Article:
A number of center-right and New Media outlets have noted Politico Magazine's disingenuousness in the opening photograph in its "Race and the Modern GOP" article.
At the item's top is the iconic "Stand in the Schoolhouse Door" photo showing onetime segregationist Alabama Governor George Wallace "try(ing) to block the entry of two black students" into the University of Alabama. The aforementioned article title appears beneath the words "History Dept." The magazine is clearly trying to lead anyone not old enough to remember or anyone unfamiliar with U.S. history to believe that Wallace, who ran for president as a Democrat in 1964 and 1976 and as an Independent in 1968 and 1972, was a Republican. The writeup by Doug McAdam and Karen Kloos waits a dozen mostly long paragraphs before finally tagging Wallace as a Democrat.
The visual shenanigans are bad enough, but the authors' attempt to cast the past five decades of U.S. political history as almost exclusively the results of reactions, i.e., white resistance, to the civil-rights movement is far worse.
Their premise is as follows (bolds are mine throughout this post):
It is time to state the obvious. Forget about weak explanations for today’s deep political divisions like “the culture of Washington,” gerrymandering or the rise of cable TV: The civil rights movement, while a victory on many levels, was also the origin of our present morass. It spawned a powerful national “white resistance” countermovement that decisively altered the racial geography of American politics, pushing the national Democratic and Republican parties off center and toward their ideological margins, undermining the centrist policy convergence of the postwar period and setting the parties on the divisive course they remain on today. Many will blame today’s unprecedented political polarization on recent events, such as the rise of the Tea Party or Obama’s election in 2008, but they will be wrong. The seeds of America’s dysfunction were planted 50 years ago. And the ugly politics of race had everything to do with it.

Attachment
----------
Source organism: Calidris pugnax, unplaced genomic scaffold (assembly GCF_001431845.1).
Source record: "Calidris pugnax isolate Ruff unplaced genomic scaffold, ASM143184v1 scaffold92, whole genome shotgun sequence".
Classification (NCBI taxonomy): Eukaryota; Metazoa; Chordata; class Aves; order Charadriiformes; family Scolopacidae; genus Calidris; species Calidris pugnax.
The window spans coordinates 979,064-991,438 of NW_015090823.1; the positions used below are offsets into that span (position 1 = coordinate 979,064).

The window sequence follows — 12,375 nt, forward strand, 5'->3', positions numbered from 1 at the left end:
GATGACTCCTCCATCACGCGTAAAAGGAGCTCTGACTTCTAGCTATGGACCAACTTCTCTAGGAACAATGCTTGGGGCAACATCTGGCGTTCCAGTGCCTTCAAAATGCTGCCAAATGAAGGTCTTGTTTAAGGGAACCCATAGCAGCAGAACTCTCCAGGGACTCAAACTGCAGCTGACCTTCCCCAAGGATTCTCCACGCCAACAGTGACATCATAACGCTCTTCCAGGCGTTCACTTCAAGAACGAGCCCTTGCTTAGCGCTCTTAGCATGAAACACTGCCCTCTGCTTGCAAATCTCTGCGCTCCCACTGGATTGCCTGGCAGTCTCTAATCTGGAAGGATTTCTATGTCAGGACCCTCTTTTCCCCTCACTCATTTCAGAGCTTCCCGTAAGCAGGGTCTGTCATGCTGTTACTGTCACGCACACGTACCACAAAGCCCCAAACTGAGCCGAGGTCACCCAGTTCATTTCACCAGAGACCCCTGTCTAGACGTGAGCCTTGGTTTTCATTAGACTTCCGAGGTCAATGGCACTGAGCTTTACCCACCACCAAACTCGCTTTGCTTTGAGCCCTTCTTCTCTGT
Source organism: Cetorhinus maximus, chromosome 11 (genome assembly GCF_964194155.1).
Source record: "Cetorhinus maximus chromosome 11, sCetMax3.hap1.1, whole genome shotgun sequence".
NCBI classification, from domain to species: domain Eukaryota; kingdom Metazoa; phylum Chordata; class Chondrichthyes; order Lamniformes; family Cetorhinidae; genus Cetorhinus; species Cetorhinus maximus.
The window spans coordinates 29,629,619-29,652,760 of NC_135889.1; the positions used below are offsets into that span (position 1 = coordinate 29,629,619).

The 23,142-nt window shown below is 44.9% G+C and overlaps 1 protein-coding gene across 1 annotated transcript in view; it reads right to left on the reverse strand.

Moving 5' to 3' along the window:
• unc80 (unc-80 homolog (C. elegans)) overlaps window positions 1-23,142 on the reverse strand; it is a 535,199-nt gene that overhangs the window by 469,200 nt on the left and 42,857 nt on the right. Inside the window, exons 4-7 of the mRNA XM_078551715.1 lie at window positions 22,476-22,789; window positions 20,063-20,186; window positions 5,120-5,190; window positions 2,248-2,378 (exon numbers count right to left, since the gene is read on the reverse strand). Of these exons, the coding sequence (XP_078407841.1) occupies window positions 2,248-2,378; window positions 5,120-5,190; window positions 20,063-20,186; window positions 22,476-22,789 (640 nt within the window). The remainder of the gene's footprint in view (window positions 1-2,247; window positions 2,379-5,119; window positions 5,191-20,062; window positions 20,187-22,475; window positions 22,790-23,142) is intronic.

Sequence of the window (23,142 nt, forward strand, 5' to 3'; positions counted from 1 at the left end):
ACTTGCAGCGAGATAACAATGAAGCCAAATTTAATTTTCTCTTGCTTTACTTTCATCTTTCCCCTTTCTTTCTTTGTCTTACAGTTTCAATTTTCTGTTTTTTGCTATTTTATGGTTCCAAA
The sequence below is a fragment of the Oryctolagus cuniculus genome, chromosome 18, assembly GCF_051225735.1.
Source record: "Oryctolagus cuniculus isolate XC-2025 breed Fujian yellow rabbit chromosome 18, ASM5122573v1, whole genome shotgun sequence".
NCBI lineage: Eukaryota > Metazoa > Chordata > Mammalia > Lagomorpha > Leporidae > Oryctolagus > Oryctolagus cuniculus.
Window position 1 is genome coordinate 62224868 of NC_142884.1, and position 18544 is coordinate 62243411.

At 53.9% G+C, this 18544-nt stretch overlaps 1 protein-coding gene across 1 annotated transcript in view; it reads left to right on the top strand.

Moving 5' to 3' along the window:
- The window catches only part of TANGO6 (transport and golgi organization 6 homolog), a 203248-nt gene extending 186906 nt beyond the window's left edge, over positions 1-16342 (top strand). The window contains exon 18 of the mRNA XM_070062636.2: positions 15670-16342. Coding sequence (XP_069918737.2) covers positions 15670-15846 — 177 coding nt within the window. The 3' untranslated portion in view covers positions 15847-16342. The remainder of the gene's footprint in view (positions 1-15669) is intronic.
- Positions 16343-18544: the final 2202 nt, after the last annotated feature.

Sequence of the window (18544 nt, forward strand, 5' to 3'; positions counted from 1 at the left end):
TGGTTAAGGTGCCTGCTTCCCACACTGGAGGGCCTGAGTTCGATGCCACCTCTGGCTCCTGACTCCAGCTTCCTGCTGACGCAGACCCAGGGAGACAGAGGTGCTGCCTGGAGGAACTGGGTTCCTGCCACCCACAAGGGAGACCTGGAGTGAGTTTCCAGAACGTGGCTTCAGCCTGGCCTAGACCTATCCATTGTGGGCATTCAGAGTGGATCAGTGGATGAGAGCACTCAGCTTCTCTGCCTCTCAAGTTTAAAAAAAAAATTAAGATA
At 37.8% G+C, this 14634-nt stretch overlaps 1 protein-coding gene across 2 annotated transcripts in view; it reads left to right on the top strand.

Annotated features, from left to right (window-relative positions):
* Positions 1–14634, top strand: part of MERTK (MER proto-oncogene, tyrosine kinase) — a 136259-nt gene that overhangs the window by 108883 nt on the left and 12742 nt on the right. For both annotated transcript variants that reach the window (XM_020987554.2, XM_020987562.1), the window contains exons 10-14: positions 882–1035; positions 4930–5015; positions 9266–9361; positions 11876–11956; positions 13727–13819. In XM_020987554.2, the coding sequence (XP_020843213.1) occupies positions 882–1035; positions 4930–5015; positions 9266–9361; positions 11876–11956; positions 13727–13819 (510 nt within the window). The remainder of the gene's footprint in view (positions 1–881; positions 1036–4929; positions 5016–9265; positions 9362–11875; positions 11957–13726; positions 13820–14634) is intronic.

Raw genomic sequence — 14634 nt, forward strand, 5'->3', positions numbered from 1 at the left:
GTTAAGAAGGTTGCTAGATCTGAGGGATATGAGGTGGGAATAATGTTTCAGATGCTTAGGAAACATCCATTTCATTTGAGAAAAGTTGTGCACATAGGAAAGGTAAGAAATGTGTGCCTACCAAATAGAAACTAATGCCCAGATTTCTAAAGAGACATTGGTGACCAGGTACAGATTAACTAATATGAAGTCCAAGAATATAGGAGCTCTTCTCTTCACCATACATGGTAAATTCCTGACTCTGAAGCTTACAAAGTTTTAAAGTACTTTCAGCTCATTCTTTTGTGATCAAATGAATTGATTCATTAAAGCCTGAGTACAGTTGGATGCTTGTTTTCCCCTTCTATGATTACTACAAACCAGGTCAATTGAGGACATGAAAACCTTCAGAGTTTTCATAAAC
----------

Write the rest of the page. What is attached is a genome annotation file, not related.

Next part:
Space prevents identifying all of the pair's blatant mischaracterizations, but here is the main one which underpins all else (bolds are mine throughout this post):
... by the mid-1960s, the GOP’s ideological center of gravity was shifting right to accommodate the growing number of whites angered and frightened by the assertiveness of black protesters.
What McAdam and Kloos refer to as "assertiveness of black protesters" was known at the time as "race riots and lawlessness."
Whites of good will had every reason to expect that the passage of the Civil Rights Act of 1964 and the Voting Rights Act of 1965, when allowed to work, would lead to more racial harmony, not less. But it didn't, and it's crucial to note, to paraphrase Billy Joel, that they "didn't start the fire."
As I noted in a column posted elsewhere in July on 1964's "Freedom Summer" voter-registration effort in Mississippi, much of what had been the civil rights movement fell under the spell of radicals who wanted to see nothing resembling an improvement in race relations materialize.
In fact, it was a June item in, of all places, Politico Magazine, which exposed what many of the people involved were really about: